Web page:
quote:
Originally posted by G Edward Porgie

Fitting a tone ring would be difficult, requiring proper tools (mostly a lathe) and finding a ring that actually fits, and it's quite likely you may not even like the results as much as you do the current configuration. I'd leave things alone rather than risking making this a banjo you may not like. Remember, once a rim's been cut, there's no going back.


Assuming the tone ring has the same thickness, and if the tension hooks are long enough, couldn't I mount the new tone ring on the banjo before cutting the rim to see what it sounds like? I mean, it wouldn't be playable but couldn't I string it and see what an open chord sound like? I'm not sure how much rim would need to be cut.

Definitely I agree with you about the bridge, I'll start looking into that more. I put a good bridge on it, this was what I bought it with, but maybe it's more about how it's cut.


Short answer: NO! 

Longer answer: There is no way you could mount a tone ring properly without cutting the rim, and even if you could, removing the wood later would alter the sound.

Dec 5, 2021 - 3:28:29 PM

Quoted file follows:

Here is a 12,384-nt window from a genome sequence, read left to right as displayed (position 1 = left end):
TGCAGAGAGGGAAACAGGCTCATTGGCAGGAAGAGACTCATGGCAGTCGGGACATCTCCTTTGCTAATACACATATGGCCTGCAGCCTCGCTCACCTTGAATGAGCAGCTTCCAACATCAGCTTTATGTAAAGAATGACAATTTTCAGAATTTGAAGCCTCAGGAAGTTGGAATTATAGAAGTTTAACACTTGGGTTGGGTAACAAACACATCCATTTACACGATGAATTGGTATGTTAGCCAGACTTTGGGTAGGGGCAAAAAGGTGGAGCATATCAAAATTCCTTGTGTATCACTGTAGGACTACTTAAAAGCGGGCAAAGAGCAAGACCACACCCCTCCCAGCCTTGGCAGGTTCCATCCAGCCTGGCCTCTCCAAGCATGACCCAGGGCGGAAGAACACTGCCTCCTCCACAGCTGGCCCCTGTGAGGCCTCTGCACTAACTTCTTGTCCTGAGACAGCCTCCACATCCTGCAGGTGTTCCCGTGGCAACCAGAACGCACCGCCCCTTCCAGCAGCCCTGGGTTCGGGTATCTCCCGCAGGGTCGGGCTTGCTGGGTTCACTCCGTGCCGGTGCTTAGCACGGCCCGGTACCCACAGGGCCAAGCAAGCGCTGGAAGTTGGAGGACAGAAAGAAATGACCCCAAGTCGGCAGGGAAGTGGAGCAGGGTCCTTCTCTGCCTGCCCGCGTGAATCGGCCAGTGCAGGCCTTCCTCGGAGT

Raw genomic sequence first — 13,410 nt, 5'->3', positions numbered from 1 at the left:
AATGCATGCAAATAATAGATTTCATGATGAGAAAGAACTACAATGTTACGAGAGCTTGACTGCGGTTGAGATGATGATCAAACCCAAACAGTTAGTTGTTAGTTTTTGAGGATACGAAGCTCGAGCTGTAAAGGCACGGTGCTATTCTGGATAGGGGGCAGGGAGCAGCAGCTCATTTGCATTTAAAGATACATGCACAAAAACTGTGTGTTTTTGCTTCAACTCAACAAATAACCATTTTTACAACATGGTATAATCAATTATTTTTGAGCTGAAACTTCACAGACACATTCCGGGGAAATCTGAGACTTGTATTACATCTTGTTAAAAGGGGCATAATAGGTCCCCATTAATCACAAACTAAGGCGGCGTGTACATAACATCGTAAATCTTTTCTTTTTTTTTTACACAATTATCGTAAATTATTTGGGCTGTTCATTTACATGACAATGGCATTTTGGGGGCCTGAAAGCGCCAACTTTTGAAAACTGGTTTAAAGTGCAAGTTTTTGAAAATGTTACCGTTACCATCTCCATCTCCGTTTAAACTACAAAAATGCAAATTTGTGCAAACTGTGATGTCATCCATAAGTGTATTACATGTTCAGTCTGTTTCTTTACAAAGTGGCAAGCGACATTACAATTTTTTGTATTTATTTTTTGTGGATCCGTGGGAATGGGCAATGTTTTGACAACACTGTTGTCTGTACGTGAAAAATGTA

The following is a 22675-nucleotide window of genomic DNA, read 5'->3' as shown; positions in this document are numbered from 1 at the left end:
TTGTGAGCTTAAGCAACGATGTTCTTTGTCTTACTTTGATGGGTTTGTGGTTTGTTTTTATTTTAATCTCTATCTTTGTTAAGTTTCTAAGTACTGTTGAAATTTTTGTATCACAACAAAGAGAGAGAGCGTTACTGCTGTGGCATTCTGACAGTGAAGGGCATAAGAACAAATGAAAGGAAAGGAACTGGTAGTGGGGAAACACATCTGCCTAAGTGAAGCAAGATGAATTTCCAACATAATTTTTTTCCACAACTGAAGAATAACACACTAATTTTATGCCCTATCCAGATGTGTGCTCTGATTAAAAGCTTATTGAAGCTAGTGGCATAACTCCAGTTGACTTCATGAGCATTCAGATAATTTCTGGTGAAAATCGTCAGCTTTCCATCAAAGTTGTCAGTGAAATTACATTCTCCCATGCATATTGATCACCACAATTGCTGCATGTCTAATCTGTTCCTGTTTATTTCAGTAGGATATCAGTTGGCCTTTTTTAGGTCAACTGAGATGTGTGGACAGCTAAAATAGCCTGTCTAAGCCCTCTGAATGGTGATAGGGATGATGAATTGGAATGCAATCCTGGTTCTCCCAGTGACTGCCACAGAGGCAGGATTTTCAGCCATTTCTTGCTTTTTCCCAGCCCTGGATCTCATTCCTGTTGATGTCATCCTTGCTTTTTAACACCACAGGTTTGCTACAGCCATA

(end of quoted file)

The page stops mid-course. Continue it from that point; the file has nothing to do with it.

Damnjoe

USA

14 posts since 7/5/2013

quote:
Originally posted by mikehalloran

You have a Waverly made pot that CFM got with the sale, BTW. It's possible that Vega made the whole banjo but I would need to see more pictures to know this.

So, you have a number of options, one is to contact Rickard, Neat or Deering and see if someone will make a one-off 10 15/16" Tubaphone ring. Those are the three people who know how. BTW, yours should be chrome plated. You will have to cut down the rim for it to fit.

Thank you Mike, this is really good information. I put up a couple more photos, not sure if that helps identify it. I had to switch out the original tailpiece and tuners. I bought this banjo 20 years ago, it was my first banjo, and I got it because it had bite. I never had a reason to buy another. Deering's pretty expensive, even if they had time for it. Maybe Rickard or Neat could make it happen. Putting in a new tone ring would still be cheaper than a new banjo.